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‘Least productive’ LS session headed for further trouble

‘Least productive’ LS session headed for further trouble
Already termed as the ‘least productive’, the 15th Lok Sabha may be headed for further trouble with new escalation in the government-opposition stand-off.

The Budget Session of the house may move towards an early closure following disruptions over CBI’s coalgate report, deadlock on JPC’s draft on 2G scam and BJP’s decision to boycott meetings convened by the Speaker and parliamentary affairs minister.

As the session is scheduled to conclude on 10 May, the issue of parliamentary disruptions and the productivity of the house has come to the fore again.

Like the present session, the previous session of Parliament saw repeated adjournments and frequent disruptions.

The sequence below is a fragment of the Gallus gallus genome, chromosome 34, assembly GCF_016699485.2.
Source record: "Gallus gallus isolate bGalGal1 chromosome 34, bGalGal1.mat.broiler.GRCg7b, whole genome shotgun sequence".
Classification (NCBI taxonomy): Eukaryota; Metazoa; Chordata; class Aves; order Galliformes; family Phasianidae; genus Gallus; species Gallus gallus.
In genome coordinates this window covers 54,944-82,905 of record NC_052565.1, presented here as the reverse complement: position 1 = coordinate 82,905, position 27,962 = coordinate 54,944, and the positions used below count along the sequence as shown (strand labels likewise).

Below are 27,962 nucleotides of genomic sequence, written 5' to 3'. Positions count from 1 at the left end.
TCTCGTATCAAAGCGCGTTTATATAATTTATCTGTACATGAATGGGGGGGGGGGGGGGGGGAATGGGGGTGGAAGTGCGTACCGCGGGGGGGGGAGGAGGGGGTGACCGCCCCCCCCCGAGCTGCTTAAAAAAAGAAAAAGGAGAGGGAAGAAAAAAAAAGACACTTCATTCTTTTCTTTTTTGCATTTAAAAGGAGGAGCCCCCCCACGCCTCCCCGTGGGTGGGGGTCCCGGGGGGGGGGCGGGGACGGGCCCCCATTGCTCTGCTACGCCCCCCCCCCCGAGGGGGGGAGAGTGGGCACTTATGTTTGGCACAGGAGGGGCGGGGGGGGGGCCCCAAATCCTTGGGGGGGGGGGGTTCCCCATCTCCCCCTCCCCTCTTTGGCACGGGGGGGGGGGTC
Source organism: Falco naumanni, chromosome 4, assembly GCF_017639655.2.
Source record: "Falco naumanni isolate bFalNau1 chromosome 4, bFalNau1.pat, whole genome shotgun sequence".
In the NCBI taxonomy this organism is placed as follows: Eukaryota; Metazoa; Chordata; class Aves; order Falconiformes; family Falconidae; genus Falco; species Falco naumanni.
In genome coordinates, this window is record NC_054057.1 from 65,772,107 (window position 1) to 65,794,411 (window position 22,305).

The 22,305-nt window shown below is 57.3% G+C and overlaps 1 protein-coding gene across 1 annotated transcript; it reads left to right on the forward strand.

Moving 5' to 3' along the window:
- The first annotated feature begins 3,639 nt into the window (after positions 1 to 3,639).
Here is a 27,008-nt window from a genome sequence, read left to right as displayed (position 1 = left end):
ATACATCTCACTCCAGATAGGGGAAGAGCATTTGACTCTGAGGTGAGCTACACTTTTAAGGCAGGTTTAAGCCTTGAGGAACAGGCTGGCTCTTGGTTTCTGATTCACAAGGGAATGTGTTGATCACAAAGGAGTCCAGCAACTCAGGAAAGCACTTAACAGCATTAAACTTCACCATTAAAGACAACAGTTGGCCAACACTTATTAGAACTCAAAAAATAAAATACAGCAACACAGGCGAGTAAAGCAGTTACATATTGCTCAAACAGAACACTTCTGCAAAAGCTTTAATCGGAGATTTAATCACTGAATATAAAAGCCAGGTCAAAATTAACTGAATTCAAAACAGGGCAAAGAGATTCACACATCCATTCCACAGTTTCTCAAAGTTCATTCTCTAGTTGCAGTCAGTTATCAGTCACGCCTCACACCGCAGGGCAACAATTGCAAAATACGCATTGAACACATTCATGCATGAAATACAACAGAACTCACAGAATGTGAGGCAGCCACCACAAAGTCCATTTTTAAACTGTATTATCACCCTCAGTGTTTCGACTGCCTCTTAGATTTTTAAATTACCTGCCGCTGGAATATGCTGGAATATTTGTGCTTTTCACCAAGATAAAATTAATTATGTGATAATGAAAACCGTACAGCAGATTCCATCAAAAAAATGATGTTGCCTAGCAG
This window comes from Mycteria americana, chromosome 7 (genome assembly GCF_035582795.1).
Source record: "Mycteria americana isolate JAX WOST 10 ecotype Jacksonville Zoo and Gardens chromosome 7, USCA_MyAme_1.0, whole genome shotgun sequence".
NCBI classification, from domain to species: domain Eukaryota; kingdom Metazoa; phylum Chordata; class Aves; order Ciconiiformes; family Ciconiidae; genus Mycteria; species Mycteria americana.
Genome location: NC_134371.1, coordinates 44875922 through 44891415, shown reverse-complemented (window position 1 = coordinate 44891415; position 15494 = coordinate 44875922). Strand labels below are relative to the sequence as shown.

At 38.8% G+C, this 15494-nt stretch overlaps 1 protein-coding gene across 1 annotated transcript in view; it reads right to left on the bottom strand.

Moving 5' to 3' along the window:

According to the ‘Resume of Work Done by the Lok Sabha’ during the 12th (Winter) Session, the house lost 58 hours and 36 minutes of its time due to adjournments ‘following interruptions’.

The time lost due to interruptions was 31 minutes even as the previous session witnessed six walkouts by opposition members over a variety of issues, the resume, prepared by the Lok Sabha Secretariat, said.

The house took 16 hours and 50 minutes for government bills and MPs utilised 6 hours and 34 minutes to raise matters of urgent public importance. A total of 61 hours and 45 minutes were utilised for transacting various kinds of business in the previous session, including 11 hours and 15 minutes for questions.

According to PRS Legislative Research, out of the 146 hours allocated for question hour in both houses of Parliament, roughly 57 hours were utilised in 2012.

Since the beginning of the 15th Lok Sabha in 2009, approximately 43 per cent of the allocated time has been spent on question hour.


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